Thinning the Herd’s Gavin Spielman Speaks About the Death of Their Drummer Rick Cimato


On December 26, 2012, drummer Rick Cimato of Brooklyn stoner metal band Thinning the Herd was killed in a car accident. He was 37 years old. We reached out to the band’s guitarist and founder Gavin Spielman and asked whether he’d like to share Rick’s story, as well as his plans for the band’s future. He agreed.

How did Rick come to join Thinning the Herd?
Rick had heard through the grapevine [in 2011] that I had asked a mutual friend of ours to play, and he couldn’t do it, so Rick jumped on it. It’s funny because I looked at past emails, and Rick had emailed me when I started the band in 2006 asking if he could join. But at the time he was in another band, and I didn’t even consider him because I didn’t know him, and I already had a drummer. So it was almost as if he was always meant to be in the band. That’s why it’s such a great loss–because he was the drummer I was always looking for. He was the guy that got what we were doing.

How would describe Rick for people who will never meet him?
He was an amazing guy. Everyone who met him was left with a positive energy. He was never negative in public. He even told me he loved life. He had the tattoo on his knuckles that said “Love Life.” He tried to live by that. He was very, very smiley and hard to be an asshole around. Rick was a beloved person. There were over 400 people at his memorial. The amount of love was very strong.

Can you explain how the car accident happened?
Rick and his girlfriend Ashley and his brother Nick…were coming home on the 26th [of December] in the morning. They were coming home from visiting their brother in Maine in the hospital. Rick’s [older] brother, Tony, had been in the hospital for some neurological condition for years, and he wasn’t doing very well, so Rick wanted to spend the holidays with his mom and with his brothers and sisters. So, they visited Tony and then left the hospital around 10 [pm] and started driving home, south, on Route 15 through Connecticut. And there was a driver coming north-bound on the south-bound lane, and Rick had pulled over into the breakdown lane just to make sure the lights that were coming weren’t coming at him. But, I guess the [other] guy was in the breakdown lane, too, and he was going about 70 miles an hour. Rick veered to the left, and he got the brunt of the hit and was killed on impact. His girlfriend fractured her eye and broke several ribs and ruptured her spleen, and his brother [Nick] has some severe leg damage from it, too. Both passengers [Ashley and Nick] were lucid during that time. They both saw it happen and saw [Rick] die. Horrible. They also had a dog in the car. It lost one of its legs. It’s terrible. The whole thing is particularly horrible.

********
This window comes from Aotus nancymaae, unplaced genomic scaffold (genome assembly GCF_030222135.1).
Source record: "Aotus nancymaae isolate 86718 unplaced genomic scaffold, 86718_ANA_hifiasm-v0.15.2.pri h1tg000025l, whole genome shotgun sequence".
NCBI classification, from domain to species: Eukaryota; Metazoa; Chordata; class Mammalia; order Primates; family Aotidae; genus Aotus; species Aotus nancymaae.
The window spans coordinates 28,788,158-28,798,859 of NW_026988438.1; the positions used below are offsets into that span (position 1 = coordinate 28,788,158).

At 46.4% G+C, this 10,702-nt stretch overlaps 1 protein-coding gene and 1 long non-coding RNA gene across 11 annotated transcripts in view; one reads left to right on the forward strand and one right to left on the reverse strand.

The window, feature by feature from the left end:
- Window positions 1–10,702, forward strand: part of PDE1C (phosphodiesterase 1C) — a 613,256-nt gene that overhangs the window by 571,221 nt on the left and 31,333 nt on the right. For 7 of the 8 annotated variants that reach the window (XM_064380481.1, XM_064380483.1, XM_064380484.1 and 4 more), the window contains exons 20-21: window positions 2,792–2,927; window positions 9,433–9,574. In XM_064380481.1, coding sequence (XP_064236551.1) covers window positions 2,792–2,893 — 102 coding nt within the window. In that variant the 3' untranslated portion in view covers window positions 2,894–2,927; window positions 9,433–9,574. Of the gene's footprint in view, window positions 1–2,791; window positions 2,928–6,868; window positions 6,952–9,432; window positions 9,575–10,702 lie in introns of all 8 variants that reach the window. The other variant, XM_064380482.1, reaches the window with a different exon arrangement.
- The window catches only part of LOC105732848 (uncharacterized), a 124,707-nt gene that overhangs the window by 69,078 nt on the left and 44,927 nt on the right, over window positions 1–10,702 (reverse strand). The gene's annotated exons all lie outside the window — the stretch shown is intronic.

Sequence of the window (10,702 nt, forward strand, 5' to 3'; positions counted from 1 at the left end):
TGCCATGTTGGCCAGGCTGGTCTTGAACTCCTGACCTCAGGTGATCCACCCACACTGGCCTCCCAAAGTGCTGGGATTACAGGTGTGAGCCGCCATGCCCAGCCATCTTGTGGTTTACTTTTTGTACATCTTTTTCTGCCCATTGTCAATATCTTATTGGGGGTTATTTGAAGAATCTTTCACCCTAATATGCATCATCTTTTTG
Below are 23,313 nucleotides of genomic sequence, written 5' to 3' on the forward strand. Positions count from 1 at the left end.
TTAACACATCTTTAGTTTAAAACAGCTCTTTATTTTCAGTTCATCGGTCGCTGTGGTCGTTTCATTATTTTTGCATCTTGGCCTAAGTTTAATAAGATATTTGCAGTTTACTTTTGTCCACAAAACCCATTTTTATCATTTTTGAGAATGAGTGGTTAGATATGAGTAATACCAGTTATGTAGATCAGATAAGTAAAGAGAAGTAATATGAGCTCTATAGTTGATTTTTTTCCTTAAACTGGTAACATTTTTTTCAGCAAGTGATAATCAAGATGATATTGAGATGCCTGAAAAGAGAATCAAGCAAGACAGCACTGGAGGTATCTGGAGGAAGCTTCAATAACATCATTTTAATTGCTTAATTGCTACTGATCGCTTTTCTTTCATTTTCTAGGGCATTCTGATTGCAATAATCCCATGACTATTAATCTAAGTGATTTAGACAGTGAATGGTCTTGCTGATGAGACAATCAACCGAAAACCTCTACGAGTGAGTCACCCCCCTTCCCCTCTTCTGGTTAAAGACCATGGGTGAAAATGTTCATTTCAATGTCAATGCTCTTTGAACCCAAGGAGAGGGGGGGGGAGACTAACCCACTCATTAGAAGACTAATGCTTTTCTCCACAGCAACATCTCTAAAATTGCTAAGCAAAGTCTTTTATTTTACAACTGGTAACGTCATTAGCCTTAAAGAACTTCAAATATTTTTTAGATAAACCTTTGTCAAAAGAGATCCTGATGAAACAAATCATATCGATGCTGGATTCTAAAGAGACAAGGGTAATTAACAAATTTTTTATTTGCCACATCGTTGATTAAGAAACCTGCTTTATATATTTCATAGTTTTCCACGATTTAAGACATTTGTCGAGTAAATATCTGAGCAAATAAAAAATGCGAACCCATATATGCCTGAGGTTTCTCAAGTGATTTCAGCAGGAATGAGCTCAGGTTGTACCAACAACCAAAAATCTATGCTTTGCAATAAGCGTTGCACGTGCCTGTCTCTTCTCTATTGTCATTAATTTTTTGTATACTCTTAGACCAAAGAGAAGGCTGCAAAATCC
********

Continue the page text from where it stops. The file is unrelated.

How old was the other driver?
22. He was killed also. I don’t know if he was drunk or not…but I’m pretty sure he was drunk. That’s what has been said to me.

When did you get the news?
I got it that morning. I went out to eat breakfast that day…It was a normal morning. I just went out alone, and when I came back home, I had an email from his mom. And then Rick’s [older] brother died the next day. Tony [Cimato], the guy that was in the hospital. He died. On the 27th. So, the Cimato family had two major blows. [Tony] I think probably had no more will to go on because his brother just got killed in a car accident.

What does your band name, Thinning the Herd, mean?
I’d wanted to name the band something that had to do with death that was more philosophical about death. At the time my father had just passed away four years earlier, and I needed something to cope with his death…I thought the name Thinning the Herd would work. I liked the Southern feel of it. I liked the cow idea, and I also liked the idea of Darwin’s theory of selective random elimination of herds of people and of animals, which is ironic because now I have this death in my band.

You seem to accept death as a part of life.
Yes. I pretty much follow Eastern philosophy in the sense that I don’t believe that death is a bad part of life. I think it’s just as divine as coming into this life and living experiences. It’s just another experience. But, when it hits so close to home, as a creative individual, for someone who needs to speak and let it out, I find it’s cathartic to embrace it and not run from it. The sad thing is, if you listen to our next album that was recorded by Steve Albini, a lot of the songs have to do with this idea of losing friends. And this was while Rick was alive. A lot of the songs, I sing about losing friends or about waking up to reality and not denying yourself of an enlightened future based on understanding the past and culture and death. That’s what I’ve put out there…Obviously, the songs are a little prophetic as to what’s happening right now.

Anything else you want to add?
I just want to emphasize that I want to move forward, and if there’s anybody that is interested in auditioning with us, try to find us through Facebook or something because we’re open to anyone at this point. We didn’t see this coming.

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